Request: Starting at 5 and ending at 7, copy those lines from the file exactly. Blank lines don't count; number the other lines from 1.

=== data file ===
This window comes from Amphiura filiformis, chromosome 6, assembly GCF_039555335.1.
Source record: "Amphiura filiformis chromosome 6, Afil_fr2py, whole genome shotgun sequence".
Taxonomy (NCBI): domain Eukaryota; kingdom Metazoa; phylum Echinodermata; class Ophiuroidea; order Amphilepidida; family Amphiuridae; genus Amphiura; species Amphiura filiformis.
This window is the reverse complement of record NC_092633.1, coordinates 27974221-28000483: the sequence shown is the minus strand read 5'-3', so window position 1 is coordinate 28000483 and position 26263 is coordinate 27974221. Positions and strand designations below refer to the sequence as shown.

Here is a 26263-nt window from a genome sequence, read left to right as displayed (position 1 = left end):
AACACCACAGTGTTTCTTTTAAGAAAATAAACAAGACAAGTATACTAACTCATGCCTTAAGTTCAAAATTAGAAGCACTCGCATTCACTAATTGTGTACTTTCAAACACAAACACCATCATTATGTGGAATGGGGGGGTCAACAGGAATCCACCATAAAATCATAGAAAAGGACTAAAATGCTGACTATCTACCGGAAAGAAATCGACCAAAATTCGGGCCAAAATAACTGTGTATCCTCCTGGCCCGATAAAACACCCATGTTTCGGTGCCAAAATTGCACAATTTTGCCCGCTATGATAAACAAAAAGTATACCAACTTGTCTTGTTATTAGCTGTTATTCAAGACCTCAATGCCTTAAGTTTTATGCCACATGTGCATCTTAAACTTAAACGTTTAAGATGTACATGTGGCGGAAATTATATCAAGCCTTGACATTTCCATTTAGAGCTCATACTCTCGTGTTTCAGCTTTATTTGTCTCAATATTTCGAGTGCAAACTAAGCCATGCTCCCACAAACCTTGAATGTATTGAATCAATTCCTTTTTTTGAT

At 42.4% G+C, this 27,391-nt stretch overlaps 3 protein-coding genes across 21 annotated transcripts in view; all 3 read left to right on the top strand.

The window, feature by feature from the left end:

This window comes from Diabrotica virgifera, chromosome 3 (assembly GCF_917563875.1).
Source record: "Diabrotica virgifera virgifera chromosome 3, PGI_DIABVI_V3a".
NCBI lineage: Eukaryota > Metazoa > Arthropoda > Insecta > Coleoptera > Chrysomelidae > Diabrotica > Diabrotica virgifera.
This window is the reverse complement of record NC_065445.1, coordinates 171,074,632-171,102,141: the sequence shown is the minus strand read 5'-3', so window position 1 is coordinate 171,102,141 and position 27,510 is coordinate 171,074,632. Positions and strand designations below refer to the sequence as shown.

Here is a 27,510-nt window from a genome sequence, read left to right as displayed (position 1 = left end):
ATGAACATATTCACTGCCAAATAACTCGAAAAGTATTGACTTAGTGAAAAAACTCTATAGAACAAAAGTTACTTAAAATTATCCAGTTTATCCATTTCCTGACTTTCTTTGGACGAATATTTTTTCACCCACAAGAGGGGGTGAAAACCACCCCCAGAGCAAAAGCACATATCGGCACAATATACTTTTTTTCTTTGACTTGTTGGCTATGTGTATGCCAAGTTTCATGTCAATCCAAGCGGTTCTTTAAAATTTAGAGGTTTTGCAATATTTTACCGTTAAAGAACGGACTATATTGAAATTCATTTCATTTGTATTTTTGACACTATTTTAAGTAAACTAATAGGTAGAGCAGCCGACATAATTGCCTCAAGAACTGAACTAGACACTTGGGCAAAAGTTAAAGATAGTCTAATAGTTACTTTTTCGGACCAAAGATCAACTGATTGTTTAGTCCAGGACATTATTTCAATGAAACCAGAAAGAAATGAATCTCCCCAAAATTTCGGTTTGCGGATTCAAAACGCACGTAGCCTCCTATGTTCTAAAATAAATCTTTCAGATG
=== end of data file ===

Here is a 26263-nt window from a genome sequence, read left to right as displayed (position 1 = left end):
AACACCACAGTGTTTCTTTTAAGAAAATAAACAAGACAAGTATACTAACTCATGCCTTAAGTTCAAAATTAGAAGCACTCGCATTCACTAATTGTGTACTTTCAAACACAAACACCATCATTATGTGGAATGGGGGGGTCAACAGGAATCCACCATAAAATCATAGAAAAGGACTAAAATGCTGACTATCTACCGGAAAGAAATCGACCAAAATTCGGGCCAAAATAACTGTGTATCCTCCTGGCCCGATAAAACACCCATGTTTCGGTGCCAAAATTGCACAATTTTGCCCGCTATGATAAACAAAAAGTATACCAACTTGTCTTGTTATTAGCTGTTATTCAAGACCTCAATGCCTTAAGTTTTATGCCACATGTGCATCTTAAACTTAAACGTTTAAGATGTACATGTGGCGGAAATTATATCAAGCCTTGACATTTCCATTTAGAGCTCATACTCTCGTGTTTCAGCTTTATTTGTCTCAATATTTCGAGTGCAAACTAAGCCATGCTCCCACAAACCTTGAATGTATTGAATCAATTCCTTTTTTTGAT

At 42.4% G+C, this 27,391-nt stretch overlaps 3 protein-coding genes across 21 annotated transcripts in view; all 3 read left to right on the top strand.